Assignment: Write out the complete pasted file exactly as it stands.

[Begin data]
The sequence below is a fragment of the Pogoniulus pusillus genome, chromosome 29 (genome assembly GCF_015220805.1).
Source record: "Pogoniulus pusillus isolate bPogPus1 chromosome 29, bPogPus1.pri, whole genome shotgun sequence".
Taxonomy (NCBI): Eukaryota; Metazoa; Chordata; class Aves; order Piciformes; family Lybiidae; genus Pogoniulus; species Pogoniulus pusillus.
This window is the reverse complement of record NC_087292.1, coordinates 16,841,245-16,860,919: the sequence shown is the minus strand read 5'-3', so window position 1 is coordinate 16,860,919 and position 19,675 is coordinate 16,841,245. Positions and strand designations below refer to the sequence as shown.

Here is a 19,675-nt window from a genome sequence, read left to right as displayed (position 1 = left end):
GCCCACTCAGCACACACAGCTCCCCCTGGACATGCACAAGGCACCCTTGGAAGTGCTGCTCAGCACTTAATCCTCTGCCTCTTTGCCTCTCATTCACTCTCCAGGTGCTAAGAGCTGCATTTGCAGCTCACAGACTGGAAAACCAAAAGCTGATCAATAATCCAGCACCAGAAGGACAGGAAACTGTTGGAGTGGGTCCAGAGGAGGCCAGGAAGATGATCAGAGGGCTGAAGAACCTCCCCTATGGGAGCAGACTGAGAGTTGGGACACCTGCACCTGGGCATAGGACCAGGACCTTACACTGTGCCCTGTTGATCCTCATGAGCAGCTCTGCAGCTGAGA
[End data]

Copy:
The sequence below is a fragment of the Pogoniulus pusillus genome, chromosome 29 (genome assembly GCF_015220805.1).
Source record: "Pogoniulus pusillus isolate bPogPus1 chromosome 29, bPogPus1.pri, whole genome shotgun sequence".
Taxonomy (NCBI): Eukaryota; Metazoa; Chordata; class Aves; order Piciformes; family Lybiidae; genus Pogoniulus; species Pogoniulus pusillus.
This window is the reverse complement of record NC_087292.1, coordinates 16,841,245-16,860,919: the sequence shown is the minus strand read 5'-3', so window position 1 is coordinate 16,860,919 and position 19,675 is coordinate 16,841,245. Positions and strand designations below refer to the sequence as shown.

Here is a 19,675-nt window from a genome sequence, read left to right as displayed (position 1 = left end):
GCCCACTCAGCACACACAGCTCCCCCTGGACATGCACAAGGCACCCTTGGAAGTGCTGCTCAGCACTTAATCCTCTGCCTCTTTGCCTCTCATTCACTCTCCAGGTGCTAAGAGCTGCATTTGCAGCTCACAGACTGGAAAACCAAAAGCTGATCAATAATCCAGCACCAGAAGGACAGGAAACTGTTGGAGTGGGTCCAGAGGAGGCCAGGAAGATGATCAGAGGGCTGAAGAACCTCCCCTATGGGAGCAGACTGAGAGTTGGGACACCTGCACCTGGGCATAGGACCAGGACCTTACACTGTGCCCTGTTGATCCTCATGAGCAGCTCTGCAGCTGAGA